- The Washington Times - Sunday, November 2, 2008

ANALYSIS/OPINION:

COMMENTARY:

When Kosovo won its independence from Serbia after some nine years of United Nations tutoring, there was confidence that the Kosovars would be able to govern themselves effectively. So far this is not happening, as a handful of political “dons” battle each other for power and the government struggles to stand up new institutions and gain wider international recognition.

The first national election brought to power a coalition led by former freedom fighter Hashim Thaci and saw the rise of other new political leaders at the expense of the followers of Ibrihim Rugova, the deceased leader of the independence movement.

It should have ushered in a period of blossoming national pride, economic progress and international acceptance. Instead the poverty-stricken economy remains stagnant, recognition by the international community is stalled and the political elites seem more interested in game playing than in the future of their country. Slowly the people are losing confidence in their government and in democracy itself.

All politics is personal in Kosovo with political parties being little more than vehicles to promote the narrow personal interests of their leaders. The result is a self-defeating Hobbesian political war of “all against all.” There are no George Washingtons or Thomas Jeffersons in the new Kosovo state. There are only self-absorbed power addicts endlessly maneuvering for positions of personal leverage and influence who too often are manipulated by foreign interests and governments.

Take the case of Veton Surroi, the well-educated and cosmopolitan son of a former Yugoslav diplomat who played an important role in the drawn-out negotiations that led to Kosovo’s independence. Many thought Mr. Surroi would be the new government’s foreign minister. It was not to be and probably should never be.

When Mr. Surroi’s party did poorly in the election he impulsively announced his “withdrawal” from political life and abandoned the party he had founded. This only reinforced the impression that Mr. Surroi is not a serious person, more of a dilettante than a man dedicated to the future of his country. It is said that Mr. Surroi at best is a poor loser who is not tough enough for Kosovo’s rough and tumble political world, much less for dealing effectively with the international community.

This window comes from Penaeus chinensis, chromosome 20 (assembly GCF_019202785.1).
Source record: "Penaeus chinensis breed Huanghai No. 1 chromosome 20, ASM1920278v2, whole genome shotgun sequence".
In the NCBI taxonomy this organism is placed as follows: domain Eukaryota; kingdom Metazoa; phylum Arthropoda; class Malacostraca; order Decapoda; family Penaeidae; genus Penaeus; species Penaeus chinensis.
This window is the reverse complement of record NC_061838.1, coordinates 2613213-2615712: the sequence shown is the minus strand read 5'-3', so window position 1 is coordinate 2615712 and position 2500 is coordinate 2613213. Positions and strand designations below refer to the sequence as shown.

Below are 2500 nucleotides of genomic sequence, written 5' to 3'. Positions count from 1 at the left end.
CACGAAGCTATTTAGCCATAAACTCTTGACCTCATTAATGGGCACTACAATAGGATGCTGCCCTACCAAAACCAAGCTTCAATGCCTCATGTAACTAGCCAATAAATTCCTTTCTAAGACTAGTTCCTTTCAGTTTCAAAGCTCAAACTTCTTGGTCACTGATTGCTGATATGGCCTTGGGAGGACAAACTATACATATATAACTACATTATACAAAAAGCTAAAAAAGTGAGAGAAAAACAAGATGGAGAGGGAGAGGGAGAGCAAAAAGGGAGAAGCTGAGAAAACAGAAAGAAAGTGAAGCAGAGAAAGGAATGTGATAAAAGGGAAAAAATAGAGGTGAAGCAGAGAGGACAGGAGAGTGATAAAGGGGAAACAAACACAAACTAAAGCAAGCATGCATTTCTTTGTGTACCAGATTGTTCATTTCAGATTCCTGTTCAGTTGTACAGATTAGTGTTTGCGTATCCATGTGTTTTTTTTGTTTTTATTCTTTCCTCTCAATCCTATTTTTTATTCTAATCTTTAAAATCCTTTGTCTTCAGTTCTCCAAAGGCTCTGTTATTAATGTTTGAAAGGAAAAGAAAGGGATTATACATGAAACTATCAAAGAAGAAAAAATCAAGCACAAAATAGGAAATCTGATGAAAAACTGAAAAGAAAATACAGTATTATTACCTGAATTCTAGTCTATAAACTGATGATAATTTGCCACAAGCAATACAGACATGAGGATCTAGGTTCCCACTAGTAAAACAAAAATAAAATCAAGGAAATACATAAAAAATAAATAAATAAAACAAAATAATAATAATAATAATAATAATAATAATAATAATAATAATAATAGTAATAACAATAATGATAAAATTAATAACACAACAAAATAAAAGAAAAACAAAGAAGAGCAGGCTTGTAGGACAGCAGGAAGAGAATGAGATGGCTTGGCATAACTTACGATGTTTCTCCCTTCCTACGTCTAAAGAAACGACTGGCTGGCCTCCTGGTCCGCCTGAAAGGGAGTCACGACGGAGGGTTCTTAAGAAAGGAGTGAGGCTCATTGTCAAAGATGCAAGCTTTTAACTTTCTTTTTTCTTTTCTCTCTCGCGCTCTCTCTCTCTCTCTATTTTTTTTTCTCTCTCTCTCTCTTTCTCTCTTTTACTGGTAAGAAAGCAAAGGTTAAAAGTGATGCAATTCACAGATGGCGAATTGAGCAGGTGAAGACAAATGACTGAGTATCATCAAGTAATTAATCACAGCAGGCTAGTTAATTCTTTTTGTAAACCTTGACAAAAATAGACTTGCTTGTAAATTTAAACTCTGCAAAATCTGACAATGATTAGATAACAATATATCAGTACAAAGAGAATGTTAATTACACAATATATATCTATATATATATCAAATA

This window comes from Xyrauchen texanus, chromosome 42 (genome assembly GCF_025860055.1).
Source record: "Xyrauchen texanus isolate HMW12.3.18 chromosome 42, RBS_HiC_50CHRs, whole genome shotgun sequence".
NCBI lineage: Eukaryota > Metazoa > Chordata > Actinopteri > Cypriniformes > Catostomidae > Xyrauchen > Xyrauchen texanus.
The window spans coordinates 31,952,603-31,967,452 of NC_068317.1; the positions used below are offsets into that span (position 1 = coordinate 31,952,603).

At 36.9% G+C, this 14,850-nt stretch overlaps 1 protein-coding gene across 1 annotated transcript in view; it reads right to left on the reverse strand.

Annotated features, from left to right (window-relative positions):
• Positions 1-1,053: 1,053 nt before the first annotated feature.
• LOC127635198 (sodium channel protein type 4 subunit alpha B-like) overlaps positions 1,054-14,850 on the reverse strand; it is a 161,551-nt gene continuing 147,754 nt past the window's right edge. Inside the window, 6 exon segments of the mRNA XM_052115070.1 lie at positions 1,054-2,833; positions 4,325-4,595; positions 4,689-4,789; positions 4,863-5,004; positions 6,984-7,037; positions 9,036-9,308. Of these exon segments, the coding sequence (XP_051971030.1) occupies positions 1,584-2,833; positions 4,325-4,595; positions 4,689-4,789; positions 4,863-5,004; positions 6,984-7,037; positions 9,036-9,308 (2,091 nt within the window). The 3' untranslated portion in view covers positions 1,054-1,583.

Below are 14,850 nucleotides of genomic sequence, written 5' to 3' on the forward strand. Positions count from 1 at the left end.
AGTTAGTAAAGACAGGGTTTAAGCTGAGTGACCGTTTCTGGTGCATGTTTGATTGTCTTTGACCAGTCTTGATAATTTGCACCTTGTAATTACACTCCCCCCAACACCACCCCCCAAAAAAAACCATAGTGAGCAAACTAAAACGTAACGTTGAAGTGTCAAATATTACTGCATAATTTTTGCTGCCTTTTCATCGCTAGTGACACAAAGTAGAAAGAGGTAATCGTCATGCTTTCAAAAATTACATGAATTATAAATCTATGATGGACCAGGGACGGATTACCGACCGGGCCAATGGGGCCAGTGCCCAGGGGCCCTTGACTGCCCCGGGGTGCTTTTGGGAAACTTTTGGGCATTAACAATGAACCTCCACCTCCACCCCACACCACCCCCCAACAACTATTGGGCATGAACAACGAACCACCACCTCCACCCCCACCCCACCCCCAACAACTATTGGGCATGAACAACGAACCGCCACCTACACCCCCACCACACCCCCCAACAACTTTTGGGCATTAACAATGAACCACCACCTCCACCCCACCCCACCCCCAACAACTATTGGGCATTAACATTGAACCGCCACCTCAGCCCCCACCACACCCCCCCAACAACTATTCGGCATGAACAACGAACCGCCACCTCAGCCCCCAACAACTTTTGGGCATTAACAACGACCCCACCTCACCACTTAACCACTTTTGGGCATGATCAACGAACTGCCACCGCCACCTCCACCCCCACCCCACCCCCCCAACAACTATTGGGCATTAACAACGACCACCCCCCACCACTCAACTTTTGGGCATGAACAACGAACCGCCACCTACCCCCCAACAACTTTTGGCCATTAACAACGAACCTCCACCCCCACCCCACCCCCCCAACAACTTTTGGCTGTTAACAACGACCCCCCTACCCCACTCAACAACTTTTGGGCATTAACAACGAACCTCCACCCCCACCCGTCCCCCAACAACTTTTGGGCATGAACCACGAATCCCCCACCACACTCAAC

For now, Mr. Surroi sits comfortably on the sidelines second-guessing the government in his newspaper financially supported by foreign interests and though his elite Foreign Policy Club.

More worrisome are open questions about the sources of Mr. Surroi’s considerable wealth and relationships with certain foreign interests. How much control and influence does Mr. Surroi’s financial benefactor, the political activist and multibillionaire George Soros, have over him? And why is the shadowy Bilderberg Group of old foreign policy lions from the United States and Europe apparently assisting him with access to their network and trying to prepare him for bigger things?

Complicating matters further, what is the explanation for the $40 million Mr. Surroi claimed as his personal wealth in the 2004 assembly election that two years later he said plummeted to $3 million? Is this why the U.S. Embassy has made no secret that it does not like Mr. Surroi and has at times worked against him?

In Kosovo there are too many stories about aspiring leaders like Veton Surroi who talk big but act small. This does not augur well for the long-suffering people of Kosovo.

Samuel Hoskinson is a former president of the Alliance for a New Kosovo, an American group that actively promoted independence for Kosovo.

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